By Greg Jones, chief technology officer, MobileSmith Health.
The COVID-19 pandemic has rapidly changed the healthcare landscape, and with that, the amount of disruptive technologies flooding the industry at the same time has drastically increased. IT leaders are now not only facing new opportunities brought about by emerging technologies, but many previously unforeseen challenges as well – and this will only continue in the year, and even years ahead.
From new technologies to the people needed to implement them, here are four of the top challenges keeping many IT leaders awake at night.
- Maintaining a healthy continuous integration (CI) and continuous delivery (CD)
This practice ensures a faster delivery of a developed service and can provide a competitive edge. The challenge today is maintaining a CI/CD pipeline with changing cloud architectures, while also maintaining proper security compliances and legacy services without greatly increasing technical debt. Cloud service providers change supported versions that can impact new development and force tech debt to take priority.
Additionally, having a solid CI/CD pipeline with testing, compiling and automatic deployment is key. The solution to this challenge is ensuring that all services are initially built with CI/CD in mind. Development leads must ensure their teams are approaching the development of every solutions based on this mindset and must be given the time to keep up with technology, service provider changes and too gather current and future service changes.
- Getting Artificial Intelligence (AI) and Machine Learning (ML) buy in
Today, machine learning is commonly talked about – similarly to how data was talked about in the ‘90s and “analytics” in the ‘00s. It is essential that business leaders understand the change a company will introduce when implementing AI/ML. This may include new product features, knowledge required by staff, new staff positions, etc.
To successfully combat this challenge, business leaders must start with a feasibility study (data availability, model reliability, costs, product value, supportability, governance issues). This may be performed by knowledgeable staff or consultants and will help communicate at a business level what is means to introduce machine learning into the company or into a product. This can also help start the governance process to ensure expected outcomes match real outcomes.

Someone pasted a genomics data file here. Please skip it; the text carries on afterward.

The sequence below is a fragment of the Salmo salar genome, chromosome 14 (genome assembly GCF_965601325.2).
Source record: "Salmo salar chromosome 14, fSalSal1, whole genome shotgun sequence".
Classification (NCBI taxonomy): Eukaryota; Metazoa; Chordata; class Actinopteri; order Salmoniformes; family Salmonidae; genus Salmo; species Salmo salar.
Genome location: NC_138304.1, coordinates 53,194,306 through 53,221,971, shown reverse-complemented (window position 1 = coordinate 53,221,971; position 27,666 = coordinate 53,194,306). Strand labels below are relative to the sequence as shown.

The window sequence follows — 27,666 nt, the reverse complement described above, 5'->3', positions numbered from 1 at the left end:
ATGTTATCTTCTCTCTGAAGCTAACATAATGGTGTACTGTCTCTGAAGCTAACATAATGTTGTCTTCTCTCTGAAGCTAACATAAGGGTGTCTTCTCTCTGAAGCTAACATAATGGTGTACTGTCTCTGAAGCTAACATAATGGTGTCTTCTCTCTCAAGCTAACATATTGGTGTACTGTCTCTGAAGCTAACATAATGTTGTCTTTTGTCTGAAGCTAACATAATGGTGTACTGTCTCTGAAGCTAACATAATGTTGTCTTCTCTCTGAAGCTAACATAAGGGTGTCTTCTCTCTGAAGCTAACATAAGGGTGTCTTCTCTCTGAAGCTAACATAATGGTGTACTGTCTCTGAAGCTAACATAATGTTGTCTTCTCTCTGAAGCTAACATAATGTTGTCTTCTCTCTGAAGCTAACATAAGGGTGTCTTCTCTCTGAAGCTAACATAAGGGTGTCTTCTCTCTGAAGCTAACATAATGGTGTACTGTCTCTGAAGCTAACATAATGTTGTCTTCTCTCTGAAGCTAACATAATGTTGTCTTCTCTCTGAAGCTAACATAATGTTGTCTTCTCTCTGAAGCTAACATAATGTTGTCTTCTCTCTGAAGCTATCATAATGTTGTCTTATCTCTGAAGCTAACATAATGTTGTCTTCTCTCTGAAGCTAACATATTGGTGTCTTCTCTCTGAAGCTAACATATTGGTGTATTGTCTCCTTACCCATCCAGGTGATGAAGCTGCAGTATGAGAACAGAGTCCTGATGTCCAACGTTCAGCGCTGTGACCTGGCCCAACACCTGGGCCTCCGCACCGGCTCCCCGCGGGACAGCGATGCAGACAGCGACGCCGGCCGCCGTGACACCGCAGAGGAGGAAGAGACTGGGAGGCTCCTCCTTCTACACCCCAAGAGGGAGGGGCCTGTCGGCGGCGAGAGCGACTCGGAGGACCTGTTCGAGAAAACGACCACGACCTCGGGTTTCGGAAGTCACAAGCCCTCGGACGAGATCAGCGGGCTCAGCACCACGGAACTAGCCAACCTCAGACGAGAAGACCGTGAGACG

- The forced remote workforce
The pandemic has forced most workforces to shift from an in-person setting to a remote setting. This sudden shift can cause a decrease in motivation and an increase in various types of fatigue (COVID-19 fatigue, security fatigue, quality fatigue, etc.). It is essential that business leaders check-in with their teams to both ensure team members still have a sense of ownership in the work they perform as well as the sense of being part of a team. This practice can assist businesses in maintaining a mentally and physically healthy staff as well as healthy communication.
- Finding technical athletes
Technical athletes are those developers that understand today’s game plan, how the agile process impacts tomorrow’s game plan, and have the ability to adapt. This includes continually learning new technical skills, procedure changes based on identified efficiencies, and the competitiveness to strive for the best solutions for the healthcare industry.
In effort to find these types of team members, businesses must have a strategy perspective on all development. This is important to be able to see how much can be developed and maintained in a parallel fashion, as this demonstrates what the limitations are. When these candidates are found, businesses must ensure that all team members are able and willing to learn and support new languages, processes, and architectures.
While IT leaders are posed with many upcoming challenges in 2021, it is now more important than ever than the entire healthcare ecosystem bands together to discuss and implement best practices when it comes to negating these challenges in the year ahead.